Feast Day : March 4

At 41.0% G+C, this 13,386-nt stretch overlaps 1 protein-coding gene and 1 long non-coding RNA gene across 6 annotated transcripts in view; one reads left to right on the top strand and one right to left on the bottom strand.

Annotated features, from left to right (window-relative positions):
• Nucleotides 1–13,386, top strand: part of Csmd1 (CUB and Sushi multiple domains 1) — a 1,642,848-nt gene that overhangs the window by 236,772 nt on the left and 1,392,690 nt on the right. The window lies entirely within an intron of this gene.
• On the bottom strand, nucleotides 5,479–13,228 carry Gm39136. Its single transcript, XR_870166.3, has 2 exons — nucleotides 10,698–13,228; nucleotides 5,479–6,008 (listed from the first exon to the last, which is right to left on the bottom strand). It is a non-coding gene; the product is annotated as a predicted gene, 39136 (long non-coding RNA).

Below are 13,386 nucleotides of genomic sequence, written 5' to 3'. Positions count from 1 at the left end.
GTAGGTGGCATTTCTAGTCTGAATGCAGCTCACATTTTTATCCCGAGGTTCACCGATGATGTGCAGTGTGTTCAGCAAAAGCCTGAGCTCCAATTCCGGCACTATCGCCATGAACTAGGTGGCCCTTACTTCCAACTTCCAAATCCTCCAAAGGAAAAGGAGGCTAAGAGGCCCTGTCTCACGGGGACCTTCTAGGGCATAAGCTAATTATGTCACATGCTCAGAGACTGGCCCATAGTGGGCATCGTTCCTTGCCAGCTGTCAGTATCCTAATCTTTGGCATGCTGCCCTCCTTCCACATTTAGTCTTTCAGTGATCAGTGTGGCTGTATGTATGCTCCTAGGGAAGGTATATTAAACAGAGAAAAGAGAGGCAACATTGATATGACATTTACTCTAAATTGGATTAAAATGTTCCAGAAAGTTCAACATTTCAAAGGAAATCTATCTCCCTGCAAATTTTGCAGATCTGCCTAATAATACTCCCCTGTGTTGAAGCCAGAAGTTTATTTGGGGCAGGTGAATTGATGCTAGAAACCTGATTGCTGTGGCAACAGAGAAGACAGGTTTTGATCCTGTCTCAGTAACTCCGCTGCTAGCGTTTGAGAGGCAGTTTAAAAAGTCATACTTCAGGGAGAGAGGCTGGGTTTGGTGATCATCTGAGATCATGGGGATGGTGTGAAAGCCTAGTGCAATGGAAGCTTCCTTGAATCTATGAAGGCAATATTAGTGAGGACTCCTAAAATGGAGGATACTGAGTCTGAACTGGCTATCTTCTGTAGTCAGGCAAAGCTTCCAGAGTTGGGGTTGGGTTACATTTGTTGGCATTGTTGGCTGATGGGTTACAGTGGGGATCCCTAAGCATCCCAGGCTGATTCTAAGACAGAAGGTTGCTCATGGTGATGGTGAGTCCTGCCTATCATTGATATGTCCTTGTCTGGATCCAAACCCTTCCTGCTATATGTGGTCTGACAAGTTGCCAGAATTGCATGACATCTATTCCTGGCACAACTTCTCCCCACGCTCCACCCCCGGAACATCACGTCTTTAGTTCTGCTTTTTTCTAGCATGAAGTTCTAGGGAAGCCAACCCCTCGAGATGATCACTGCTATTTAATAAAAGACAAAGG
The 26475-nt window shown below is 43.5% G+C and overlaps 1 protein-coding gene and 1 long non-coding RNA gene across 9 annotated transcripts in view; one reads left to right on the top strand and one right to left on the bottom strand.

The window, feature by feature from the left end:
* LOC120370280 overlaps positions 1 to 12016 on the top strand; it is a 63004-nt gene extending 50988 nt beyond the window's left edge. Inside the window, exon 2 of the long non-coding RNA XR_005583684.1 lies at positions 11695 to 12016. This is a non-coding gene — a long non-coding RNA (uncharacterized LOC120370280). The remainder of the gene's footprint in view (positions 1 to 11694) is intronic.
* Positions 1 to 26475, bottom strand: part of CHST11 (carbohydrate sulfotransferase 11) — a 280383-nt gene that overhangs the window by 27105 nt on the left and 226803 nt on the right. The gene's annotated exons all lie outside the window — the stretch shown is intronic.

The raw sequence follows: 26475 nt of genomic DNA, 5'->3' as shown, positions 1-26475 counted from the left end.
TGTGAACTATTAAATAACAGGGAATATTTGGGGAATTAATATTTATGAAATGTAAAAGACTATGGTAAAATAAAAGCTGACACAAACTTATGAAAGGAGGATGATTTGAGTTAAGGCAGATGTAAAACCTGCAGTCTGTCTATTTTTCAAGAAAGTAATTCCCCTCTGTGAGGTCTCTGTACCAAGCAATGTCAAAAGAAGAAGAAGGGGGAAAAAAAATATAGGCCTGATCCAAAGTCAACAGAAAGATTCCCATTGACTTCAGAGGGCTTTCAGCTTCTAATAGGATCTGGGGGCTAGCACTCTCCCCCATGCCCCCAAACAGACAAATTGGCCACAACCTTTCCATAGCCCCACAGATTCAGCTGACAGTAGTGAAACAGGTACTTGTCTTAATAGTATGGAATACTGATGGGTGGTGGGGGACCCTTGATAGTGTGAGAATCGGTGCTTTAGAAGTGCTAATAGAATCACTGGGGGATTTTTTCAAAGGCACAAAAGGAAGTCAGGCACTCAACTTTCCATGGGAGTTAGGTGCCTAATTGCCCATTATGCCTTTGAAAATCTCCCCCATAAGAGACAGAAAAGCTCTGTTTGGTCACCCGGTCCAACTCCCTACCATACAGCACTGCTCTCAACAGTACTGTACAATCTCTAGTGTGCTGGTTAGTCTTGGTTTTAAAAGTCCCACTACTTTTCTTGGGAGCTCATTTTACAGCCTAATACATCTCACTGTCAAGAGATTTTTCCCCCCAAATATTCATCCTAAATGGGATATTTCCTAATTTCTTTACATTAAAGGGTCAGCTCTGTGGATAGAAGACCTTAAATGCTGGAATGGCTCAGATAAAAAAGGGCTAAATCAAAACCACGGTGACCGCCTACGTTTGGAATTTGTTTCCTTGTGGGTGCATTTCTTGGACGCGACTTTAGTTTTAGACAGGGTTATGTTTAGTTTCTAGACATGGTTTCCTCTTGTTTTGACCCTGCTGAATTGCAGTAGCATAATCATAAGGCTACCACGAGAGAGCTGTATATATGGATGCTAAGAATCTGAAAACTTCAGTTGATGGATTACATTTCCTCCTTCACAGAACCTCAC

Lucius was born in Rome, the son of Porphyrius. After Pope St. Cornelius died in exile in June 253, Lucius was elected to his place. He himself was exiled soon after his consecration, but when Emperor Valerian assumed the throne, was allowed to return to Rome. St. Cyprian declared that the banishment and return were miraculous, God’s plan to shame the heretics and bring Lucius greater authority against those “whom the Devil protects as his own”—the Novatians, whose schism had begun under Cornelius and continued under Lucius. The Novatians wanted no pardons for Christians who had forsaken their faith in the face of persecution. Lucius agreed with Cornelius and Cyprian, who held that with proper penance apostates could once again receive Communion. Lucius died in Rome on March 4, 254, after only nine months in office. The cause of his death is not known, but it is unlikely that he died a martyr. He died during a period of relative calm, the inscription on his tomb in the Catacombs of St. Callistus does not indicate martyrdom, and his name does not appear in early martyrologies. His relics were moved either by Pope Paul I (r. 757–767) to the church of San Silvestro de Capite or by Pope Paschal I (r. 817–824) to the basilica of St. Praxedes, whence they were translated once again by Pope Clement VIII (r. 1592–1605) to the church of St. Cecelia, where they now lie.